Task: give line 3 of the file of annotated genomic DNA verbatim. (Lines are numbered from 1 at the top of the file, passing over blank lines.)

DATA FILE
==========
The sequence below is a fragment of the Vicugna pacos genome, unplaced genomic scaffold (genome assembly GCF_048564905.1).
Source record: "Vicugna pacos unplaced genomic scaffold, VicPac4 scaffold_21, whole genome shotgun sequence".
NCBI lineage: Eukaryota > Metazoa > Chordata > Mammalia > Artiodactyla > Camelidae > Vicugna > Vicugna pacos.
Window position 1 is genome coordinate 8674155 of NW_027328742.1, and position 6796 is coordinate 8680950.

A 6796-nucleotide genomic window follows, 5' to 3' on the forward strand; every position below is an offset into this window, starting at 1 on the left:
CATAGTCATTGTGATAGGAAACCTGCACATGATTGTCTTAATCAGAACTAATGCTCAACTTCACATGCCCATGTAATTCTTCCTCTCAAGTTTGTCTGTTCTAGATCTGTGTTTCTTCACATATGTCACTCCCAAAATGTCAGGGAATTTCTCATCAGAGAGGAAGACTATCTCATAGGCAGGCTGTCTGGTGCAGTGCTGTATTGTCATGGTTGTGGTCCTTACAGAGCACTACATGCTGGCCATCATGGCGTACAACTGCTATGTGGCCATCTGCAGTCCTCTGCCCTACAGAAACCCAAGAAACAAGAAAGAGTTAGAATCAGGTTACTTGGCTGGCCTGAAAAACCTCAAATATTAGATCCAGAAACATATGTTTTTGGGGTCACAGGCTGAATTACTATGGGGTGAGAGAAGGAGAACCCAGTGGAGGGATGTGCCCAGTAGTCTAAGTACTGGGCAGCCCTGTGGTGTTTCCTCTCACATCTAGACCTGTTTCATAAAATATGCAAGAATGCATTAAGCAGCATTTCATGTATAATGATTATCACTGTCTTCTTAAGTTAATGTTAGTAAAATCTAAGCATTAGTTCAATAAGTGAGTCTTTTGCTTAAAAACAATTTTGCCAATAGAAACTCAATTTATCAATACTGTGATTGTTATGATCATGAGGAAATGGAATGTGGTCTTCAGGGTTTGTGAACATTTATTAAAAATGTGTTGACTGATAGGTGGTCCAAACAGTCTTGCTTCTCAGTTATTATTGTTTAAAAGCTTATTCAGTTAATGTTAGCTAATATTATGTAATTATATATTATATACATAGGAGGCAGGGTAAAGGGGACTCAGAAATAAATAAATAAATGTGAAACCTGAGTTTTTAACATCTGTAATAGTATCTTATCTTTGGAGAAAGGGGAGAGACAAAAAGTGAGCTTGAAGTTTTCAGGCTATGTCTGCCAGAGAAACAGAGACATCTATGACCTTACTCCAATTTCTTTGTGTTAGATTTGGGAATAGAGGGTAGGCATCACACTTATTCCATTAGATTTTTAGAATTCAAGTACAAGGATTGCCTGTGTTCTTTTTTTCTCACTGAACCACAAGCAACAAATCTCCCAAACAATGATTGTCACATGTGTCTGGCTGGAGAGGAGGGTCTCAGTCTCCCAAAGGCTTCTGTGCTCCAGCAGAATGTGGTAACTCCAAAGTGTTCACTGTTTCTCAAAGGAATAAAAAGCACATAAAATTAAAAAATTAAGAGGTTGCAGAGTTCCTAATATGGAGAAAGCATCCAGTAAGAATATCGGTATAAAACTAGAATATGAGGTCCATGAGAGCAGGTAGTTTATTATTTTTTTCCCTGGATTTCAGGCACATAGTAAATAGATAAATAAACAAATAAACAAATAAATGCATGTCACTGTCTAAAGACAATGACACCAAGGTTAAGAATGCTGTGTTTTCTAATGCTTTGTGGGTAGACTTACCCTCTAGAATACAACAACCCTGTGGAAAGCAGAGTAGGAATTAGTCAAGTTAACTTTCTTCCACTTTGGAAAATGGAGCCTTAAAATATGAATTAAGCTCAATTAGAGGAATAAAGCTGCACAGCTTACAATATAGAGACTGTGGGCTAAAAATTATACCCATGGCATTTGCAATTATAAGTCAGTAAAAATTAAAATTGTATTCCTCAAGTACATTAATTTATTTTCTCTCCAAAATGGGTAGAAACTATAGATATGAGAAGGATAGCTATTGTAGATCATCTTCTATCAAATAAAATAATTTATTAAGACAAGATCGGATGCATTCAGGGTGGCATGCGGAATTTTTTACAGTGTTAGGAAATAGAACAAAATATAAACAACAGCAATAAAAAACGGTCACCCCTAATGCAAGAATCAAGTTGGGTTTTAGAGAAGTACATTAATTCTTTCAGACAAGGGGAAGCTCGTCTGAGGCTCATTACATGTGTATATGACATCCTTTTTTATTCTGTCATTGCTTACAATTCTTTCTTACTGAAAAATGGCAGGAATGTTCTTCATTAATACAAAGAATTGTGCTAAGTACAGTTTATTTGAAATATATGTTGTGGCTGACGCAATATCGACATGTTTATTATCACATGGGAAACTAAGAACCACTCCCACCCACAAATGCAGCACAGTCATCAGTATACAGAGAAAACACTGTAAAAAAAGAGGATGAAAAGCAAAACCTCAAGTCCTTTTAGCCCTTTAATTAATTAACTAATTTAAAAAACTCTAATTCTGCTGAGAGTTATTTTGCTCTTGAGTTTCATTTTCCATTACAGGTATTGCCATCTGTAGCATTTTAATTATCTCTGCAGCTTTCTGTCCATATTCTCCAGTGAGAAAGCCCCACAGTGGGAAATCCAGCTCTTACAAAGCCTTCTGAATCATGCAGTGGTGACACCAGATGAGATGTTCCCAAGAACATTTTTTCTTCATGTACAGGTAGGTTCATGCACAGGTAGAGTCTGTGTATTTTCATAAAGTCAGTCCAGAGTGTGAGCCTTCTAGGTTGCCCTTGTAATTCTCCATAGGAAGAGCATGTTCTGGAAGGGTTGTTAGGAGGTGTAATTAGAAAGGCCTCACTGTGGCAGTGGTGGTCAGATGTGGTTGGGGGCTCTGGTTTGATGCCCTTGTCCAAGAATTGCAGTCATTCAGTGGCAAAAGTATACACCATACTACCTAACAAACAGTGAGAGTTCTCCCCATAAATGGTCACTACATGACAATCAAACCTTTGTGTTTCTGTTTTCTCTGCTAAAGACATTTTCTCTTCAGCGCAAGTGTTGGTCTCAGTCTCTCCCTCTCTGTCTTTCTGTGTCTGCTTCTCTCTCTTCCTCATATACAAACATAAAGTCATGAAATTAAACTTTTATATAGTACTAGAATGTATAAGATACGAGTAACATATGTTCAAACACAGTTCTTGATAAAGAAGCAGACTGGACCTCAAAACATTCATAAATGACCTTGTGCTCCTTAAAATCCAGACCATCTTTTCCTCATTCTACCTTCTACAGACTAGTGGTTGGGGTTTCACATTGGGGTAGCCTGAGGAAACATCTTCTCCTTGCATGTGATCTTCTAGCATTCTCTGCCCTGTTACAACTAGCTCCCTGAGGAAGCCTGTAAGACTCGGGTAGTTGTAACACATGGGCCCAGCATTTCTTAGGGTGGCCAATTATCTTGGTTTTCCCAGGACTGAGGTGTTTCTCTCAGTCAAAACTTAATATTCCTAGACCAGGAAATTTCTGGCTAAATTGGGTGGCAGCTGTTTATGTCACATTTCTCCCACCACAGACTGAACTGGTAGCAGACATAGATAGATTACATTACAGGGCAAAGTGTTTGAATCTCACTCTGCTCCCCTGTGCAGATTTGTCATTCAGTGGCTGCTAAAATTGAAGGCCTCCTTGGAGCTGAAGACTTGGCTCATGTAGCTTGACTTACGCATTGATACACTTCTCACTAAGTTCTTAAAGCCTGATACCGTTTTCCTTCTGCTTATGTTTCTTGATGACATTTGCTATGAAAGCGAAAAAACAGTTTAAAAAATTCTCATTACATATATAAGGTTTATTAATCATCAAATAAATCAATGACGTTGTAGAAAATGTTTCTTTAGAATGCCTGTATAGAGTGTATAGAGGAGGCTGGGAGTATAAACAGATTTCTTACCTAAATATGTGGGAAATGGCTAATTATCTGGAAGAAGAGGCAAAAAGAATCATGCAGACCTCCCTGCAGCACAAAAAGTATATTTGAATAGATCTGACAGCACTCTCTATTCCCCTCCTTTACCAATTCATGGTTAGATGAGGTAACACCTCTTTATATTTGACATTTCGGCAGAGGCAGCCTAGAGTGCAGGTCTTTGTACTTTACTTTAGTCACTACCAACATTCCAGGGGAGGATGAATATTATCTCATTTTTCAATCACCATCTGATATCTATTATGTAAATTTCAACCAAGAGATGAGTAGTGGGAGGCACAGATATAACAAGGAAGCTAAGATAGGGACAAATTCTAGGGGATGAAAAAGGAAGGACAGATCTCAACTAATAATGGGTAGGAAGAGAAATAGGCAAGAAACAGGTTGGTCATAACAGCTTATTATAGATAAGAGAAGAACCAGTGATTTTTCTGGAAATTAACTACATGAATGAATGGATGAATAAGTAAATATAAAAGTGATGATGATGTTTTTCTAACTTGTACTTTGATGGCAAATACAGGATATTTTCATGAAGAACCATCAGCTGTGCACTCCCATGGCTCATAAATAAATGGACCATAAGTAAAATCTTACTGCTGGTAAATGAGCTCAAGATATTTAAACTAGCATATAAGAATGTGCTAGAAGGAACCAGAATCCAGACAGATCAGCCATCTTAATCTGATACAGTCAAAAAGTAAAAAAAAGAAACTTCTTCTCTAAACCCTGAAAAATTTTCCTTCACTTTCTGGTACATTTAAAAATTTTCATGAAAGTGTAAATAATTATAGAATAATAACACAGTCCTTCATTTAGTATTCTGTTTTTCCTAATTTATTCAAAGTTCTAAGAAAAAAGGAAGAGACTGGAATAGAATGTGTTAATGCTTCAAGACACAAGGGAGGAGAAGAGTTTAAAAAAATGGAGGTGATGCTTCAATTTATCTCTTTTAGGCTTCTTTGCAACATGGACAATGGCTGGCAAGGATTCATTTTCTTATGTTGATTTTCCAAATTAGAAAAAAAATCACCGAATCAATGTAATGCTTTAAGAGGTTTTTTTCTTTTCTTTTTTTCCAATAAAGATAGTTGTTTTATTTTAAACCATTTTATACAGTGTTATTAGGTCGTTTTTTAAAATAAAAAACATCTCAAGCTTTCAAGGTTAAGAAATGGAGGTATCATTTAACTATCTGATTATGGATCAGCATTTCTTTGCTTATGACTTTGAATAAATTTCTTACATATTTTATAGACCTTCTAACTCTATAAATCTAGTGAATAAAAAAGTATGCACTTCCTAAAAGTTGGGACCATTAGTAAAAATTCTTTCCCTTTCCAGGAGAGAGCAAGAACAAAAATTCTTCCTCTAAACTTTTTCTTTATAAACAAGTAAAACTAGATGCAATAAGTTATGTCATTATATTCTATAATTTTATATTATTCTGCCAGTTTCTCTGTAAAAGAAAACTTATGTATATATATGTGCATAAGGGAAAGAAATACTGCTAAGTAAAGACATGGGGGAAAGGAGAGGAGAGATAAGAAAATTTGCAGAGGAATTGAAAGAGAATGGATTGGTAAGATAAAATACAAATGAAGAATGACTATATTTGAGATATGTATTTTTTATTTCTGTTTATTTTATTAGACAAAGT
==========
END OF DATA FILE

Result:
NCBI lineage: Eukaryota > Metazoa > Chordata > Mammalia > Artiodactyla > Camelidae > Vicugna > Vicugna pacos.